ReShade has been around for a while now, and with every new version (currently 4.30) it just amazes me how well it improves most 2D games by adding some great depth.
When I picked up my Oculus Quest, and using Virtual Desktop, the first thing I wanted to do with some of my classic 2D games was convert them to 3D. I was not disappointed with the results, and on the Quest with Virtual Desktop the results are extremely impressive. Adding this 3D effect will work without a VR headset if you are still using some other form of 3D, or your monitor or TV supports native 3D.
Setting up ReShade for a game just involves a few steps and you’ll be up and running in 3D and other impressive effects in no time. There is minimal tweaking required, and you can easily uninstall ReShade for each game you apply it to. This excellent shader application does mainly use the GPU for its processing power so allow for 15% approximately increased overhead on your GPU.
Once downloaded, install ReShade and you’ll have a executable file you can run. Load the application and this will ask you to select the game executable you want to tweak. Browse to the game folder and click on it.
ReShade will try and detect the appropriate renderer (Direct x 9, Direct x 10+ or OpenGL). Any game newer than about 2007 should support Direct x 10, but for older games you’ll want to select Direct x 9. If you do select a Direct X option and ReShade doesn’t appear in game, go back and try another rendering option.
It will then ask you to confirm downloading a bunch of preset shaders – click “Yes” to this. You’ll need an internet connection for this.
Then it will show you all the shaders ticked. You do not want to tick all of these, and the recommendation is that you use as few as you need. For the purposes of this blog post, we’ll just focus on one for now – Depth3D. Uncheck all of the others, then tick on Depth3D. It will then apply that shader to your game – ready to go.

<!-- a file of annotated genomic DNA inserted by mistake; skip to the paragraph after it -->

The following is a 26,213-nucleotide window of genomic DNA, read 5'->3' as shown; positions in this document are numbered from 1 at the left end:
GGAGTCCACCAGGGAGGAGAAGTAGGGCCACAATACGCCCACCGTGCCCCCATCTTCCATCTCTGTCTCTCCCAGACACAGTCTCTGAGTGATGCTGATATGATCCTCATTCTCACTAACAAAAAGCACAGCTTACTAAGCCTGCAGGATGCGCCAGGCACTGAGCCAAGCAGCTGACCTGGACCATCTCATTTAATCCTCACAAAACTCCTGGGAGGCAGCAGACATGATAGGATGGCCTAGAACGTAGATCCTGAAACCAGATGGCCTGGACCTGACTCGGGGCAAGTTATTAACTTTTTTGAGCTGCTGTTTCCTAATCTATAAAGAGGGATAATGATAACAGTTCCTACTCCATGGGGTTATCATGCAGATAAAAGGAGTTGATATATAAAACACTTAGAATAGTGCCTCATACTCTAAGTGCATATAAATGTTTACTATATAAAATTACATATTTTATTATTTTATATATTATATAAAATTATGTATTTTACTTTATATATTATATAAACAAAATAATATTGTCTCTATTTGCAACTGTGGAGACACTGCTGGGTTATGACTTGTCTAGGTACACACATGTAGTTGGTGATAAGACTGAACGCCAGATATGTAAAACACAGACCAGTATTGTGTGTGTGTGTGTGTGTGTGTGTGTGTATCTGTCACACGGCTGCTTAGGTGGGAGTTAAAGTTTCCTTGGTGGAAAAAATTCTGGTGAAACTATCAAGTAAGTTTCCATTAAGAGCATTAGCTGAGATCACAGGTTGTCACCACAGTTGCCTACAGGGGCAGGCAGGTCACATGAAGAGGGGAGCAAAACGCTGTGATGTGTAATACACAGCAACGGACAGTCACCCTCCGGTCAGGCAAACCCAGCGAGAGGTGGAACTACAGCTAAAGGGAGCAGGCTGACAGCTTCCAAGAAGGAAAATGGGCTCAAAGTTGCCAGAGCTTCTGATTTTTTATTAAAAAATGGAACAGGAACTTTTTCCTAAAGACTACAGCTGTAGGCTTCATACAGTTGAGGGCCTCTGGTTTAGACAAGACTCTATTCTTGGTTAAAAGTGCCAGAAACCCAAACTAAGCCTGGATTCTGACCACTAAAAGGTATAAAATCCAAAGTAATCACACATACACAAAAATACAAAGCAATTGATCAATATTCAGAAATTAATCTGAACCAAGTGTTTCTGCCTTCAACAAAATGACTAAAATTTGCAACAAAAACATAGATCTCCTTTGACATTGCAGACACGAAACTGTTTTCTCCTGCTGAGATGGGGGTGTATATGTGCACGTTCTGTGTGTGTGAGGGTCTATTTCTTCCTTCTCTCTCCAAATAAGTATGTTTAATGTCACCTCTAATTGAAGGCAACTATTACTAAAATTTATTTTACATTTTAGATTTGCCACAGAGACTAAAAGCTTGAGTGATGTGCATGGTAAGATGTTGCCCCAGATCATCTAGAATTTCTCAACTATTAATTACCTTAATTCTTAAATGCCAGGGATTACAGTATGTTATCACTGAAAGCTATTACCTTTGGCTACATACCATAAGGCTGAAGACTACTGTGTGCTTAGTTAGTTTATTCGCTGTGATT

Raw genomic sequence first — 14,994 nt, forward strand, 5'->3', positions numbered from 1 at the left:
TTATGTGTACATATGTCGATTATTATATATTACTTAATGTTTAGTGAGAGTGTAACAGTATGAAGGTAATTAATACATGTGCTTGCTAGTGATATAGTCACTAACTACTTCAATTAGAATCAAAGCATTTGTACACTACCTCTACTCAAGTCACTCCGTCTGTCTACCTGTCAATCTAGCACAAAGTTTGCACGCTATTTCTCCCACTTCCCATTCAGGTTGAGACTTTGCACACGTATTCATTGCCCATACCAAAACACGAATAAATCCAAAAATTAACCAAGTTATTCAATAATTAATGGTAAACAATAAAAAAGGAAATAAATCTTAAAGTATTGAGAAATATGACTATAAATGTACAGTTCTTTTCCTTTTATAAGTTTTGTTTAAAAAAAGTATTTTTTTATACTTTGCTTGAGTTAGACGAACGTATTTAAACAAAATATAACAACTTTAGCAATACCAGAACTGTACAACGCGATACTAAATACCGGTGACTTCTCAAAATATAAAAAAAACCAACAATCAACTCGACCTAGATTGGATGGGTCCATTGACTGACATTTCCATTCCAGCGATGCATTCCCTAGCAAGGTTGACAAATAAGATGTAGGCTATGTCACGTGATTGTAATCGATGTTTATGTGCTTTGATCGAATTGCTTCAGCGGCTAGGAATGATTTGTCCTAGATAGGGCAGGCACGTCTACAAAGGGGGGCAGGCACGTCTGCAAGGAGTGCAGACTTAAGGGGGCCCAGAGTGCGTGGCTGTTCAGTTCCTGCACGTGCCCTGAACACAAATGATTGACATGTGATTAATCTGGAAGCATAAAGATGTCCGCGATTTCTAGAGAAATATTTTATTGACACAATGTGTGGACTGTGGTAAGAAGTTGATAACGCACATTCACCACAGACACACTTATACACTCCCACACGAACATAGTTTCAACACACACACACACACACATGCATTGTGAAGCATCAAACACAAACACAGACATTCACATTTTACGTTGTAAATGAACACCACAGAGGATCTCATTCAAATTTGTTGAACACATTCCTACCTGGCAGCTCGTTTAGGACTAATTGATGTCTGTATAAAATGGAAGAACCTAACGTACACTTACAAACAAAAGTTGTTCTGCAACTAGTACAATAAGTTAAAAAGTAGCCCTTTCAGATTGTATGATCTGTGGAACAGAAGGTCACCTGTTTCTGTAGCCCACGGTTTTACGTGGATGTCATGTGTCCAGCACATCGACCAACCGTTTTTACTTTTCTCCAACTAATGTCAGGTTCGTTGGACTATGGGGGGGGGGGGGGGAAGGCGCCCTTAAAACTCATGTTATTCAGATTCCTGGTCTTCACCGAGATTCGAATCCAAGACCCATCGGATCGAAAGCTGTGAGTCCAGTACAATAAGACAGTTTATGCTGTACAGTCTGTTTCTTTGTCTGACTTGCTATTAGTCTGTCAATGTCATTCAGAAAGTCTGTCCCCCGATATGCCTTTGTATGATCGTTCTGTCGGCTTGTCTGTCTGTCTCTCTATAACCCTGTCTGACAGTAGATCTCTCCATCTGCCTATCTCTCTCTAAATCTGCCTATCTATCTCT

Load your game up with your VR headset on, and Virtual Desktop running. What will happen is you’ll see Reshade appear in the top left corner as the game is loading prompting you to go through the tutorial. Press “Home” on the keyboard to enter the tutorial mode. You can use your mouse to click through the tutorial.
It will then show you the Depth3D option (two actually), based on your selection earlier. The Depth3D cursor option is handy if you want to use your mouse as it will still work effectively in 3D mode. The main option that should be last in the list is Depth3D. Turn this on and you’ll see the familiar side by side of a 3D projection. You can tweak other settings in the bottom half of the Reshade screen to increase the 3D effect etc as well if you like. Click Finish to finalise the tutorial (it won’t bother you next time it loads).
Now put your VR headset on, and using Virtual Desktop press the trigger button one of your VR controllers below the virtual desktop screen. This will bring up the 3D options for Virtual Desktop. Select Half SBS (first one) and voila, you can now play that game in glorious 3D on your headset.
You can also find users pre-configurations for particular games as well. You’ll need to make sure you tick the appropriate shaders to be turned on before loading one of those files though. You can also save your own presets in the ReShade menu. Click on the “+” in the top right and you can save the Depth3D we’ve applied as a 3D preset. You can then switch between Default (with any shaders) and 3D in this example.
Note – if you don’t want to keep using ReShade or Depth3D, you can either disable the 3D effect by pressing “Home” on the keyboard and unselecting the shader, or you can remove ReShade altogether. To remove ReShade, launch the ReShade application again, search for the game executable and it will give you an option to uninstall, after selecting the renderer.
The ReShade FAQ has a lot of great troubleshooting tips as well. Give ReShade a go, and you will not be disappointed.
For any questions please feel free to leave a comment below.